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Protesters rally against money in politics, environmental impact at Chevron headquarters

Original post made on May 30, 2013

Activists called on Chevron to refrain from political spending and oust CEO John Watson outside the company's annual shareholders meeting Wednesday morning. A coalition of citizens' groups and non-governmental organizations chided the energy giant for failing to address human rights abuses at home and abroad.

Read the full story here Web Link posted Wednesday, May 29, 2013, 3:50 PM

Comments (19)

Posted by LMP
a resident of Danville
on May 30, 2013 at 6:52 am

"Hundreds" protest??

Posted by spcwt
a resident of Danville
on May 30, 2013 at 7:48 am

Why does Jessica Lipsky give a voice to lies?

Chevron doesn’t deny climate change or “any culpability” in the Richmond refinery fire.

John Watson is not, "basically a criminal operator around the world."

Chevron doesn’t have a "sordid environmental record."

It’s operations in Nigeria haven’t “economically marginalized the community and affected the reproductive health of local women.”

Posted by Eloise Hamann
a resident of San Ramon
on May 30, 2013 at 8:09 am

I was slightly misquoted. "Almost" all of the commenters had a beef with Chevron's management.

Posted by David Barlow
a resident of John Baldwin Elementary School
on May 30, 2013 at 8:11 am

I think with this kind of nonsense that Chevron should take its jobs and payroll to Houston which welcomes and nurtures energy companies who provide millions in community contributions and thousands of high paying jobs.....California does not deserve Chevron and its contribution to the economy and non-profits.

Posted by Huh?
a resident of Danville
on May 30, 2013 at 8:43 am

Chevron is the company that hired an American crook and an Ecuadorean guy under contract with Chevron to corner a judge down there, record their conversation, then edited it to make it sound like he had done something wrong. After passing their stooges off as "independent whistleblowers" and making a big splash with the edited tape they flew the Ecuadorean guy here to San Ramon and paid him hundreds of thousands of dollars. (The editing came to light later.)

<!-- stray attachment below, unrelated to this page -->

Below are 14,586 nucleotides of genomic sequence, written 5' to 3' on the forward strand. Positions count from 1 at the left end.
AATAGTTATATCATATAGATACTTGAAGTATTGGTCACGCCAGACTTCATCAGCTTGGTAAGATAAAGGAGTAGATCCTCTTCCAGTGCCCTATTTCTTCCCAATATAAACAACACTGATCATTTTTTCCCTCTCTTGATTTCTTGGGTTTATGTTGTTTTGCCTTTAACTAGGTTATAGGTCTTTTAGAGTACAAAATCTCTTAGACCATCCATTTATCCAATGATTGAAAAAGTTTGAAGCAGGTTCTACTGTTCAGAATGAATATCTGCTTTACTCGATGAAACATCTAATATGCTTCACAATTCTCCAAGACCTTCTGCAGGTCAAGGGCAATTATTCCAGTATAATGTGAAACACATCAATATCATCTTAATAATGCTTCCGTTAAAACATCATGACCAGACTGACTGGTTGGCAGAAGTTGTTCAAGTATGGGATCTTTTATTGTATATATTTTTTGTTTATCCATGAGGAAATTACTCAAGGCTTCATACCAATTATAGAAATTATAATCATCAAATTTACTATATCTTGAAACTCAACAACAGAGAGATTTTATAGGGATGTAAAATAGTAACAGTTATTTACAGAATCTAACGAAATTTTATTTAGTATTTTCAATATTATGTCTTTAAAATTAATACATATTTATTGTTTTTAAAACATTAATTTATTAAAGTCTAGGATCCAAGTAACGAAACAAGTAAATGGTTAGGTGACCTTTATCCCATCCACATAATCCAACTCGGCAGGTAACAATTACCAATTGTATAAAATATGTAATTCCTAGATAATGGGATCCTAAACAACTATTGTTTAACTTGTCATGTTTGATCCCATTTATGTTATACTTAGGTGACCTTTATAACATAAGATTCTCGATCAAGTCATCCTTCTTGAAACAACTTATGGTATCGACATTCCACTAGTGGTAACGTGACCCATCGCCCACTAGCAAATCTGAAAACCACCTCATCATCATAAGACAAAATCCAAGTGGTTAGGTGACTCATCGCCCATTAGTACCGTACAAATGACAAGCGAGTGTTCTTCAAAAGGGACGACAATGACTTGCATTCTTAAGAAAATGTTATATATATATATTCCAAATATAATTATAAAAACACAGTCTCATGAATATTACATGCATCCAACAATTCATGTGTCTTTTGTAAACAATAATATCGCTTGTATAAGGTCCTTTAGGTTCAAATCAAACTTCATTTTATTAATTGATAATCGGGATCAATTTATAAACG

Why would a company with nothing to hide do that kind of stuff? I mean, spending millions on spin is one thing, but hiring crooks and con men to fabricate evidence isn't really the hallmark of an ethical company, is it?

Posted by spcwt
a resident of Danville
on May 30, 2013 at 9:51 am

The Ecuadorian plaintiffs are the con artists, fabricating evidence, threatening judges. Their lawyers are criminals and will face justice. Petroecuador has been dumping oil in its rivers for decades, poisoning its people and now they want Chevron to pay to clean up their mess? No way.

These rainforest activists are delusional. They aren’t “seizing [Chevron’s] assists [sp] in Argentina, in Canada, in Brazil.” A few weeks ago, the Canadians laughed them out of court, telling them to take a hike. And Chevron just acquired new exploration blocks in Argentina and Brazil and made a $2 billion loan to Venezuela. That doesn’t sound like a company in retreat.

Chevron’s not going to Houston. It was here in California long before these loonies moved here. California has a long history of oil exploration. It has billions of barrels of untapped oil. Someday California will come to its senses.

Posted by Cilla Raughley
a resident of another community
on May 30, 2013 at 3:27 pm

I wasn't there, but I sure do want to thank those who were. Our government was never intended to be controlled by corporations the way it is today. Thank you for your work to restore a government of the people that will also be by the people and for the people.

Posted by John
a resident of Danville
on May 30, 2013 at 9:29 pm


I hope SPCWT and Dave are planning on following Chevron to good ole Texas. Rick will be waiting for you. HeeHaw

Howdy Partners

Posted by Rocky Fella
a resident of another community
on May 31, 2013 at 7:08 am

Wow -- somebody sure got a rise out of poster spcwt.

There's not much Q that Texaco's (now Chevron's) explorations in Ecuador caused monumental, unnecessary environmental damage that would not have been allowed if those wells were dug in the first world. Texaco's problem was that its flexible ethics allowed it to ruin that landscape because the corrupt Ecuadoran government didn't care what they did, as long as they made the oil flow.